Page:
Alumni events, marriage and a real Nazi

Ron’s column from a few weeks ago inspired me to tell a story about a weird event from my past. Mine is not as exciting as his in that there is no wrestler named Silo Sam. But there is at least one Nazi. And, no, not the current “I disagree with your politics so you are a Nazi” version. An actual card-carrying member of the party.

Las Vegas Veterans’ Memorial to Boulder City?

Veterans’ memorials can be found all over the Silver State. They are well deserved. They honor individuals who served the nation, and also commemorate battles and events regarding the many military anniversaries in Nevada.

City manager bids fond farewell

I may be leaving Boulder City, but it was not an easy decision. From the first time I came in and met the staff and community leaders, I saw a city filled with people who truly care about where they live and work. I am grateful for the opportunities I have had to work with some incredible people.

Is the grass always greener?

Many people in the past played a golf game to cement a business deal, didn’t they? They also played golf to socialize. Has Boulder City recognized lessening play on golf courses? Or, from another perspective, what happens when million-dollar homes are placed around our open space golf course with views of the McCullough Mountains? Do fewer people play golf on the Boulder Creek golf course?

Parting is such sweet sorrow

Shakespeare was the man when it came to comedy and tragedy. His ability to make people feel the intense emotions of the characters is still imitated today. The past few months have been filled with a bit of excited anticipation at City Hall as several longtime and high-level employees have found new roles in other acts. I’m here to borrow some Shakespearean lines, the first being from Ophelia, “We know what we are, but know not what we may be.” (Hamlet)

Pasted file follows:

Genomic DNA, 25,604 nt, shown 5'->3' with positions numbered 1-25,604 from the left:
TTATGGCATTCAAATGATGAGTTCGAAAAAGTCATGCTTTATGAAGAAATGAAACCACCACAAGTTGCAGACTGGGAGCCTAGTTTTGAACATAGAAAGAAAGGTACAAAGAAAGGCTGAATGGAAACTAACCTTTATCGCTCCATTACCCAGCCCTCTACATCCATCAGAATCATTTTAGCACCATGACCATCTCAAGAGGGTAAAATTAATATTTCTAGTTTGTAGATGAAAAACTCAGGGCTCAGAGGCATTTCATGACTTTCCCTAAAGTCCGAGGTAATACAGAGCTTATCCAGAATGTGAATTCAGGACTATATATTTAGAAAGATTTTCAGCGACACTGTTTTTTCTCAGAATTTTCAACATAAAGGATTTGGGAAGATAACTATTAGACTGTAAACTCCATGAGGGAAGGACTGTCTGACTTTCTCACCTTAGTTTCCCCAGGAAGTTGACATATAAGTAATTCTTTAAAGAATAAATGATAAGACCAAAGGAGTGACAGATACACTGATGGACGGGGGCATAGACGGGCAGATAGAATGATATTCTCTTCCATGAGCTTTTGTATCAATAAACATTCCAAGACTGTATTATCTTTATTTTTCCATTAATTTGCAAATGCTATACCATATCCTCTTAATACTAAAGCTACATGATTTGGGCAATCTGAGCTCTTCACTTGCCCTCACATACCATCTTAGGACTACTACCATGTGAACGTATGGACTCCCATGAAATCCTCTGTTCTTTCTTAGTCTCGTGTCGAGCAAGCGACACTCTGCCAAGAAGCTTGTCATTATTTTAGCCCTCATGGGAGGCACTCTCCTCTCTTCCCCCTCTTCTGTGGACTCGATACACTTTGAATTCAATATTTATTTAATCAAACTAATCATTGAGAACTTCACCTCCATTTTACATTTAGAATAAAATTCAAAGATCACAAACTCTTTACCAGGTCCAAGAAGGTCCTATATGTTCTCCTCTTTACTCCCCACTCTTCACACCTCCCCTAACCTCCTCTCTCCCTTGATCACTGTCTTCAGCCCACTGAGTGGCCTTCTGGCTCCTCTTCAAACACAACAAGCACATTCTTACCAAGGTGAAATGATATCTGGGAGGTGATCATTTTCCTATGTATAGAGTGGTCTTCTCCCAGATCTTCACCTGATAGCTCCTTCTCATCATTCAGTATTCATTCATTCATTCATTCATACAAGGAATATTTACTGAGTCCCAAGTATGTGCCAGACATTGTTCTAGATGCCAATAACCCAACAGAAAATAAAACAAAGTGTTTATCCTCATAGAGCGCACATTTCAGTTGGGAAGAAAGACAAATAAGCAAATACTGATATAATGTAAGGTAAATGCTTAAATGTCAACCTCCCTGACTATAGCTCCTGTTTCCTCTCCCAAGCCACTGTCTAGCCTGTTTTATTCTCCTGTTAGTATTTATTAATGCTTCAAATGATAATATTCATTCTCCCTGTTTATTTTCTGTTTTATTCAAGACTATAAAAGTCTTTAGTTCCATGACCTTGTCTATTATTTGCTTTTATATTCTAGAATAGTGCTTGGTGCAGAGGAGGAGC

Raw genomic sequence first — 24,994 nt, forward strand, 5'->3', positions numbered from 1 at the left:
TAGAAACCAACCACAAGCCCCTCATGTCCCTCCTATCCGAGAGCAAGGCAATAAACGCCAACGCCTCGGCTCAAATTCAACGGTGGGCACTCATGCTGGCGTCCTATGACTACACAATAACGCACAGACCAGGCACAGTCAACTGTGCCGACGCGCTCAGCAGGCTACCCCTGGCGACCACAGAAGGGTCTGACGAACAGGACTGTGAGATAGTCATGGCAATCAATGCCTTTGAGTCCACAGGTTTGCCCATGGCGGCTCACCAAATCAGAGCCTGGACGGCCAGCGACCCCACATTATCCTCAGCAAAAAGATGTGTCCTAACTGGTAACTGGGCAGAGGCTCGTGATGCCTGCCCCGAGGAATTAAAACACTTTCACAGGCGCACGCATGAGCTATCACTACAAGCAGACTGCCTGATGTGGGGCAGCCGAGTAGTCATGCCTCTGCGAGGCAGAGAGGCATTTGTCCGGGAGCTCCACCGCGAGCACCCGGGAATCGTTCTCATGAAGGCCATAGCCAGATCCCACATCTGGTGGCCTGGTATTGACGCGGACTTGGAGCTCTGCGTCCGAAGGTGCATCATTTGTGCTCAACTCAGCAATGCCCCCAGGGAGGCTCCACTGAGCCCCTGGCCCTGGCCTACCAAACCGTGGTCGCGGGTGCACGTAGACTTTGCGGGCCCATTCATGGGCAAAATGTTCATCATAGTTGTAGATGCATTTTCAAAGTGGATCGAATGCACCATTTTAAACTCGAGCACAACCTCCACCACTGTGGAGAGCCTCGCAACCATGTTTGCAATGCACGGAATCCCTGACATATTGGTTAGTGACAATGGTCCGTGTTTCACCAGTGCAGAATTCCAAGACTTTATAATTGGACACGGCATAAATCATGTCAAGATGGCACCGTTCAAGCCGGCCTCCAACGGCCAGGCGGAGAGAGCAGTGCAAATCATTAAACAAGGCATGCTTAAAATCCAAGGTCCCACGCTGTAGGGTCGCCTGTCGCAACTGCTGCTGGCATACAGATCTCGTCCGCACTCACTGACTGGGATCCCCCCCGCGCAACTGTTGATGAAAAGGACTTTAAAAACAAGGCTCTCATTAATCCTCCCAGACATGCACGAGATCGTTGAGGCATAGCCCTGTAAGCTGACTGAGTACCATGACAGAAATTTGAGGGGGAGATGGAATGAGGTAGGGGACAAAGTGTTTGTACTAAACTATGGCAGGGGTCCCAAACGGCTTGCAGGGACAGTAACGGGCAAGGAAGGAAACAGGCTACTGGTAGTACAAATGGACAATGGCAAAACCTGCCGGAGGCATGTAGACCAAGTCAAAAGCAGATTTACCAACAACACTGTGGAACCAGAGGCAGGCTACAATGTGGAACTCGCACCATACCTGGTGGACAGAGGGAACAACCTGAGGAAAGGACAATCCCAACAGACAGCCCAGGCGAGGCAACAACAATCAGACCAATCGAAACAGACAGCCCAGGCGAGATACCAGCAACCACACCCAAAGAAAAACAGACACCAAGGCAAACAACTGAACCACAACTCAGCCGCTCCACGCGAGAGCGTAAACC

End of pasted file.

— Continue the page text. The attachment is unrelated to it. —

Me, my brother and Silo Sam

Recently, I’ve been enjoying watching shows on A&E related to professional wrestling back in the earlier days, with profiles on wrestlers I grew up watching as well as classic rivalries.

Let’s talk about the ‘D Word’

OK, as a starting point, I must note that it’s weird to think that I might be writing something that would put me in agreement with the Language Police.

Make a new plan, Stan

A plan is a method for achieving a desirable objective. It’s a program of action, usually memorialized in writing. Plans start with goals and ideas. But ideas alone (even good ones) don’t constitute a plan.

Time to recognize unsung heroes

We have so many functions within the Boulder City Police Department, from school resource officers to road patrol to the detective bureau. The work that they do keeps Boulder City among the “Safest Cities in Nevada” (newhomesource.com, alarm.com) year after year. One unit is the backbone of our public safety response: Public Safety Dispatchers.

Honoring National Public Health Week

In my eight decades of this amazing life, I have worn a great many hats: son, brother, father, major (USAF), grandfather, council member, state representative, state senator.